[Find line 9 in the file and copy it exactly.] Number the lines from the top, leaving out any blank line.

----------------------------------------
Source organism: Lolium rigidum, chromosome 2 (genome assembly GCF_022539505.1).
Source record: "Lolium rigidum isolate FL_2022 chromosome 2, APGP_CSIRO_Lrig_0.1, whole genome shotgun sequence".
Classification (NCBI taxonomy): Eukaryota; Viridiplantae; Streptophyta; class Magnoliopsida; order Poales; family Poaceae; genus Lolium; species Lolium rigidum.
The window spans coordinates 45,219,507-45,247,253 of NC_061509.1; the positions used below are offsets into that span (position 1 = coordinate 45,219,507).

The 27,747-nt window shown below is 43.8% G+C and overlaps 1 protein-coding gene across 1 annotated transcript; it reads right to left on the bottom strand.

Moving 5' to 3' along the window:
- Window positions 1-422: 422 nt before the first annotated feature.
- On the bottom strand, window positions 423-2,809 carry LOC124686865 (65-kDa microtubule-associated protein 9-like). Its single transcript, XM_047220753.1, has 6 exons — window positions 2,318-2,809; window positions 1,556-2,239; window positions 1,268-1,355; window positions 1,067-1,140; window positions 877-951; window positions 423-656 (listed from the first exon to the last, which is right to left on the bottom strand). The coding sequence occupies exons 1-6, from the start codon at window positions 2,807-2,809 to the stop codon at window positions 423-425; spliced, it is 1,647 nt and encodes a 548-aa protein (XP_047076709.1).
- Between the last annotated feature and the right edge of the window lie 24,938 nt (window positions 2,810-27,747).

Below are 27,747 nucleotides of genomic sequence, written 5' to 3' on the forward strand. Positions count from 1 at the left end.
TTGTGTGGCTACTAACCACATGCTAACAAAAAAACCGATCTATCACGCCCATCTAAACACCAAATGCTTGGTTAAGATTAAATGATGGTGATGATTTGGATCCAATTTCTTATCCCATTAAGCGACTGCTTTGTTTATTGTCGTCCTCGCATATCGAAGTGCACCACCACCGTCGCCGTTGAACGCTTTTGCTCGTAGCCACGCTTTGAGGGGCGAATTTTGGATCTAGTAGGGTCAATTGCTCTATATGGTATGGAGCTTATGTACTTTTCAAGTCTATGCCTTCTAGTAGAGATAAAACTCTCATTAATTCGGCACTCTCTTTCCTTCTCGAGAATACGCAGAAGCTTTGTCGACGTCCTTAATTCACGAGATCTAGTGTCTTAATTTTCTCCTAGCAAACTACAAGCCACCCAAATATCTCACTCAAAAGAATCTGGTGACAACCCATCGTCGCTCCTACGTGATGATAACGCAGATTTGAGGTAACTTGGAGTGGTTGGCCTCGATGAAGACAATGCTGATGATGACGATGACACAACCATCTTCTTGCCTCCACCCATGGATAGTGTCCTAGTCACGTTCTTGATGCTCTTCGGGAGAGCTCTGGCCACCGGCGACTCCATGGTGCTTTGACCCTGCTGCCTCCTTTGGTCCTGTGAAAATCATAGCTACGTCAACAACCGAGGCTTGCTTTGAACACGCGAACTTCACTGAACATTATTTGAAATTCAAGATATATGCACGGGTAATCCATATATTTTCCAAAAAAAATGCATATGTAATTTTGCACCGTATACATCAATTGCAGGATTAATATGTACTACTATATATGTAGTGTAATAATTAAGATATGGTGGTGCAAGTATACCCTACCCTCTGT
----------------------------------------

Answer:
- Between the last annotated feature and the right edge of the window lie 24,938 nt (window positions 2,810-27,747).